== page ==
About six weeks ago, we planted young tomato vines purchased from Fullerton College.
One of the vines is Sprite grape tomotoes, indeterminate in growth pattern. It is rapidly taking over its corner of the flowerbed, with skillions of flowers and tiny fruit. All of the fruit remain pale green, without a hint of a blush of red.
Another is Indigo Rose, developed by Oregon State University to collect a natural anti-oxidant in the skins of its fruit — the tomatoes turn a deep purplish blue wherever sunlight hits them.
(A third variety was bought at the Rossmoor Festival and is well behind the others in development. It is just beginning vigorous growth, has only two or three flowers and no fruit set. But any fruit that it produces will be enormous — up to one-and-a-half pounds suitable for slicing for sandwiches.)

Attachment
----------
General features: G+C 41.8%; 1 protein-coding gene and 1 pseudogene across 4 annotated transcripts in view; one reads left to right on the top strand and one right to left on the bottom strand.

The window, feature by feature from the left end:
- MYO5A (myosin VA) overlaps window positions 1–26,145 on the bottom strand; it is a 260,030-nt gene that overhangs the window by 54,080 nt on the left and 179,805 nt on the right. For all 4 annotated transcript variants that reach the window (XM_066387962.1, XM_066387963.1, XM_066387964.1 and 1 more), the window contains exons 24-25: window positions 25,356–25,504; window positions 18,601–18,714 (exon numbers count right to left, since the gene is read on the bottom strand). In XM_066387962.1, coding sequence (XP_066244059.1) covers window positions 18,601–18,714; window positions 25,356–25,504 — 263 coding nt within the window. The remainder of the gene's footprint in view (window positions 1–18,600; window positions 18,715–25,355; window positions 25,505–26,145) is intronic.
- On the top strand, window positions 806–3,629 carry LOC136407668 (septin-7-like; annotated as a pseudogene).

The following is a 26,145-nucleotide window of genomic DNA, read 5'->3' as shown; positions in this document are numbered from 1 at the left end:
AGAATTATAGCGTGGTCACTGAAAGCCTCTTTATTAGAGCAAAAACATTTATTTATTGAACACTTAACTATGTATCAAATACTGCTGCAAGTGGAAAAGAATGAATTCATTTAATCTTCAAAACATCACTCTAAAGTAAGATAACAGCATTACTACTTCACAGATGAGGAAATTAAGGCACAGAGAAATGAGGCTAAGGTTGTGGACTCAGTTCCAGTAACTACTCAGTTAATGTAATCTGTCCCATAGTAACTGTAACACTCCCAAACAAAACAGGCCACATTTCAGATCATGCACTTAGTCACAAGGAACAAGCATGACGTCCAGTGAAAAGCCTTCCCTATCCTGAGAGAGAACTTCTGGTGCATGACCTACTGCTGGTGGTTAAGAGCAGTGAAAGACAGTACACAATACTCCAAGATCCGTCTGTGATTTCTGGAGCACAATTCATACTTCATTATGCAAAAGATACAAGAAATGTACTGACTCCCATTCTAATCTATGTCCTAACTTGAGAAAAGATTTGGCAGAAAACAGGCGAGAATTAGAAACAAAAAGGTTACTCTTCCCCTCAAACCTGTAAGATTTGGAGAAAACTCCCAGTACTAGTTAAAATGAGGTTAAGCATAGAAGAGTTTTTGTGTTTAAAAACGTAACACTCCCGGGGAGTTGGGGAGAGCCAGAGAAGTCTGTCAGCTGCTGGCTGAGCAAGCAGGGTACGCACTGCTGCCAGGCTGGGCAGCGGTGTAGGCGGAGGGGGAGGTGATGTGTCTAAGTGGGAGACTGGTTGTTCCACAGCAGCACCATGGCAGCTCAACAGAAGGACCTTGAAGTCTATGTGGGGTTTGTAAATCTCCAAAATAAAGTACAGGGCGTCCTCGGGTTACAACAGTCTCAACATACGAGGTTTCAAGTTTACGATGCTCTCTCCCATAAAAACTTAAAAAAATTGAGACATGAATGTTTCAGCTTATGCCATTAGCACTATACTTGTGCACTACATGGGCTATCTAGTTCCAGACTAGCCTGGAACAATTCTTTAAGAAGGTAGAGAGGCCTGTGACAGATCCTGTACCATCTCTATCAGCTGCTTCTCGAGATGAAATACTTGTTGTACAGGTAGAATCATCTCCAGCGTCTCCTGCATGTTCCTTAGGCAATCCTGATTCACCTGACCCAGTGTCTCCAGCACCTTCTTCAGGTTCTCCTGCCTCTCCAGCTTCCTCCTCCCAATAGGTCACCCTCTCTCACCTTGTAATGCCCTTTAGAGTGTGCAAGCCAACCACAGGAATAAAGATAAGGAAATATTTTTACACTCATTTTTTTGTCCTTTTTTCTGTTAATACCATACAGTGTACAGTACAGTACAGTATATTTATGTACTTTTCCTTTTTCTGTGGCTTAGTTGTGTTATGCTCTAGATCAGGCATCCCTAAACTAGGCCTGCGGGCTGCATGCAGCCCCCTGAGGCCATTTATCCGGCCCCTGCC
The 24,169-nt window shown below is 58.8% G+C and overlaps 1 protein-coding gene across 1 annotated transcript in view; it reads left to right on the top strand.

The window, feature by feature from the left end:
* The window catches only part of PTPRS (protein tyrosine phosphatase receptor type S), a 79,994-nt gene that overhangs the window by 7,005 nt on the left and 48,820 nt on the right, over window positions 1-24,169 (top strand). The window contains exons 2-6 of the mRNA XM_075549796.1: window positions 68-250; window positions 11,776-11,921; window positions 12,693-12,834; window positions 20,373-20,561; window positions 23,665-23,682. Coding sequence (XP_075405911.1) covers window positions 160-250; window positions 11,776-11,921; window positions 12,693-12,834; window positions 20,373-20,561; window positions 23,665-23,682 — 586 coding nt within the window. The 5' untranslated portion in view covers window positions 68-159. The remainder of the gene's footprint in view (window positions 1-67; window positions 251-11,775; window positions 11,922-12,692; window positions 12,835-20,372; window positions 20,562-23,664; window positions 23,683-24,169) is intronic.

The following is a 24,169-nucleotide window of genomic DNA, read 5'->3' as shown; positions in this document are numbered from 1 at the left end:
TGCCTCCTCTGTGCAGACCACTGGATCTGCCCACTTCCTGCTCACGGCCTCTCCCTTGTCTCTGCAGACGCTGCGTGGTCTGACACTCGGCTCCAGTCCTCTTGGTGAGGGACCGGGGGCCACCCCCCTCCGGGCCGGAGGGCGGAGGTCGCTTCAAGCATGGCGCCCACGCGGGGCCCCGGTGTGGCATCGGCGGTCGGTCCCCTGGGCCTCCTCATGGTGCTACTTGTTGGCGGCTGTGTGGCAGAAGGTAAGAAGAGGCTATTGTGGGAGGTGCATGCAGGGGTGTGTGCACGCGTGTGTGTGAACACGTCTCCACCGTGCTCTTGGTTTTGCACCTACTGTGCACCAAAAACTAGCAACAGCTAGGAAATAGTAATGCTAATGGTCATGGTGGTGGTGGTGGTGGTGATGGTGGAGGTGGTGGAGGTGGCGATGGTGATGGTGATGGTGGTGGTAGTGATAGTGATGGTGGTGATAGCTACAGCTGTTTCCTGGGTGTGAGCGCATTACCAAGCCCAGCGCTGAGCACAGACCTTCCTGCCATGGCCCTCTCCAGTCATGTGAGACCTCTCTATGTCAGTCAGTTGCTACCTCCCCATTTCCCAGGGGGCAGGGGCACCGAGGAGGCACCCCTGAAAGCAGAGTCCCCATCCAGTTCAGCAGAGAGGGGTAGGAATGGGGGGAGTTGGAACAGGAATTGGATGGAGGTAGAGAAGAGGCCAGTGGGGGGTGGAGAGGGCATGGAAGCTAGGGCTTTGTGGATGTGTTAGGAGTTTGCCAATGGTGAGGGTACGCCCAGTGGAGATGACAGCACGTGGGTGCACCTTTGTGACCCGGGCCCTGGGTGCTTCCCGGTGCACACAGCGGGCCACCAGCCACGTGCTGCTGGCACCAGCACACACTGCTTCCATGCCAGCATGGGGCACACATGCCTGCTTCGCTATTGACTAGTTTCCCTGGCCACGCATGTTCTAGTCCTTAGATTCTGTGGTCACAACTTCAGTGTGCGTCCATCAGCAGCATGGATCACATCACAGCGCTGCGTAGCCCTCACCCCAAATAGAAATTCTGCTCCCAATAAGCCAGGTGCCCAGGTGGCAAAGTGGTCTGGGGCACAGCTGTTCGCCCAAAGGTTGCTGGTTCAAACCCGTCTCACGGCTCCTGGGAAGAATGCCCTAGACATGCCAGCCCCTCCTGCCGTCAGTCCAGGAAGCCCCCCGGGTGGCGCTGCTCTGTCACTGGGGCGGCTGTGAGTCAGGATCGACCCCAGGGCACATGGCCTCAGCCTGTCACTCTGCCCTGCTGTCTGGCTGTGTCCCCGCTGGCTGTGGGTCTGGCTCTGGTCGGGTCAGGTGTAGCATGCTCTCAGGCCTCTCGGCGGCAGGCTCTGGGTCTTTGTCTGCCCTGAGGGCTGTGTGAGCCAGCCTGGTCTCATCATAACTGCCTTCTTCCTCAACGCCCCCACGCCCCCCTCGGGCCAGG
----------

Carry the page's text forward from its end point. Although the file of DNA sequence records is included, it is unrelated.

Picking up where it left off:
The oldest Indigo Rose fruit are about an inch and a half wide, with their tops and west-facing sides darkened by sunlight. (The vine is planted in front of a west-facing wall.) They do not appear to be growing any larger.
The interior of the fruit will be tomato red once it has ripened.
Although all of my Indigo Rose tomatoes still cling tightly to their vine, this morning I gave in to obsession to pick one and slice it open in order to check how far along it is.
Impatient for vine-ripened tomatoes? Me? Oh, yes.
This is the tomato on the right in the featured photo for this article, sliced in half in order to see how far along ripening has come.
Not so far, it seems.
More waiting. I am guessing that once they start ripening, we’ll be flooded with tomatoey goodness.
Indigo Rose tomatoes ripening on a vine in Cypress, CA. Not yet ready for picking!
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- Indigo Rose tomatoes have set (oc-breeze.com)